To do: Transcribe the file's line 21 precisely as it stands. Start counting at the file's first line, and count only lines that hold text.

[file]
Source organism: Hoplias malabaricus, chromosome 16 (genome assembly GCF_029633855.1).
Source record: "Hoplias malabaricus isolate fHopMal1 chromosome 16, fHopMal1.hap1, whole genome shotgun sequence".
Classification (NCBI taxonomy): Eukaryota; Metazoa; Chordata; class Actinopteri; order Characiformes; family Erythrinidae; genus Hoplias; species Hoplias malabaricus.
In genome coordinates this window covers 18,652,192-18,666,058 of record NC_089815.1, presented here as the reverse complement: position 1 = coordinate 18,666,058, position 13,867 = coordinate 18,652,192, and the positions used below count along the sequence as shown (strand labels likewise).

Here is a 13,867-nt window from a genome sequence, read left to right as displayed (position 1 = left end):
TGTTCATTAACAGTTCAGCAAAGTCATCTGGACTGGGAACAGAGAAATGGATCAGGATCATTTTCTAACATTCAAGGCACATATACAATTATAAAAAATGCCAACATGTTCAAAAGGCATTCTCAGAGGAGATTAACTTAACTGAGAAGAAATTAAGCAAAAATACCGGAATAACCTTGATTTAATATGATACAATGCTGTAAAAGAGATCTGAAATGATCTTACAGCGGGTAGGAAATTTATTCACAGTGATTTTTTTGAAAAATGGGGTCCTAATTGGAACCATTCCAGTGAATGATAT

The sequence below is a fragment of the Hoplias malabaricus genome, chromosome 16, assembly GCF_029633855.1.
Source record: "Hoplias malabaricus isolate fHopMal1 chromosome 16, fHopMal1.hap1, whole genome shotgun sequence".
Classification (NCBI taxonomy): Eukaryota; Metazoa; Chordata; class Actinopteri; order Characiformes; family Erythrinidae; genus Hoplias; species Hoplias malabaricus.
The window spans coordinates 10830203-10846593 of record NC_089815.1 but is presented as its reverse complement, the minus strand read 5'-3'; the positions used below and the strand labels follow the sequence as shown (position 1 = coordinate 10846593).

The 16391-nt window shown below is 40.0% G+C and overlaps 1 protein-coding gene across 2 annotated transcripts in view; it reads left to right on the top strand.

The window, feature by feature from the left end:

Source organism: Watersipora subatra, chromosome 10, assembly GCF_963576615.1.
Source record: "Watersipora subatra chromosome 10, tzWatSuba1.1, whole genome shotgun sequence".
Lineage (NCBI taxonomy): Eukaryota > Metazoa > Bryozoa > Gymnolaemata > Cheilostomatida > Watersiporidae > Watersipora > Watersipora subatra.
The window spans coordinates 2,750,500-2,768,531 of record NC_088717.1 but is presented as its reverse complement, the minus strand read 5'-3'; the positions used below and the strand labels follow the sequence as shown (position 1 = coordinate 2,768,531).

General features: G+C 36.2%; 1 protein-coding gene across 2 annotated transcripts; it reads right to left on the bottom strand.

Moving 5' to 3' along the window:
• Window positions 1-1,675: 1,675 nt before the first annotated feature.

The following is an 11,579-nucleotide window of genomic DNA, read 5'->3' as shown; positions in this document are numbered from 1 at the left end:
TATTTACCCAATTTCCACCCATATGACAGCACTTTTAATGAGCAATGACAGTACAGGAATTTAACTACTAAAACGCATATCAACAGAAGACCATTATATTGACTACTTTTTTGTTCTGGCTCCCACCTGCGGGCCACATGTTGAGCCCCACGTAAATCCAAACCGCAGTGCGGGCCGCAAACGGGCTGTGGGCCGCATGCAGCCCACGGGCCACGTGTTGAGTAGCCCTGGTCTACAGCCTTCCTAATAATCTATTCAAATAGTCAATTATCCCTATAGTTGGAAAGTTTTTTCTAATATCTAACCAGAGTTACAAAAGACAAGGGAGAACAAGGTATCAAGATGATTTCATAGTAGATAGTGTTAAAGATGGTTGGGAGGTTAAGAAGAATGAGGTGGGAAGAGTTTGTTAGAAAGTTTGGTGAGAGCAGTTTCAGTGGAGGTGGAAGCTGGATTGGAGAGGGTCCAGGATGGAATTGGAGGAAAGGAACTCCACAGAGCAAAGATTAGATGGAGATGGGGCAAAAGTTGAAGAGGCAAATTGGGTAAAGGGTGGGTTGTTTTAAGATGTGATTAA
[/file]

TATTTACCCAATTTCCACCCATATGACAGCACTTTTAATGAGCAATGACAGTACAGGAATTTAACTACTAAAACGCATATCAACAGAAGACCATTATATTGACTACTTTTTTGTTCTGGCTCCCACCTGCGGGCCACATGTTGAGCCCCACGTAAATCCAAACCGCAGTGCGGGCCGCAAACGGGCTGTGGGCCGCATGCAGCCCACGGGCCACGTGTTGAGTAGCCCTGGTCTACAGCCTTCCTAATAATCTATTCAAATAGTCAATTATCCCTATAGTTGGAAAGTTTTTTCTAATATCTAACCAGAGTTACAAAAGACAAGGGAGAACAAGGTATCAAGATGATTTCATAGTAGATAGTGTTAAAGATGGTTGGGAGGTTAAGAAGAATGAGGTGGGAAGAGTTTGTTAGAAAGTTTGGTGAGAGCAGTTTCAGTGGAGGTGGAAGCTGGATTGGAGAGGGTCCAGGATGGAATTGGAGGAAAGGAACTCCACAGAGCAAAGATTAGATGGAGATGGGGCAAAAGTTGAAGAGGCAAATTGGGTAAAGGGTGGGTTGTTTTAAGATGTGATTAA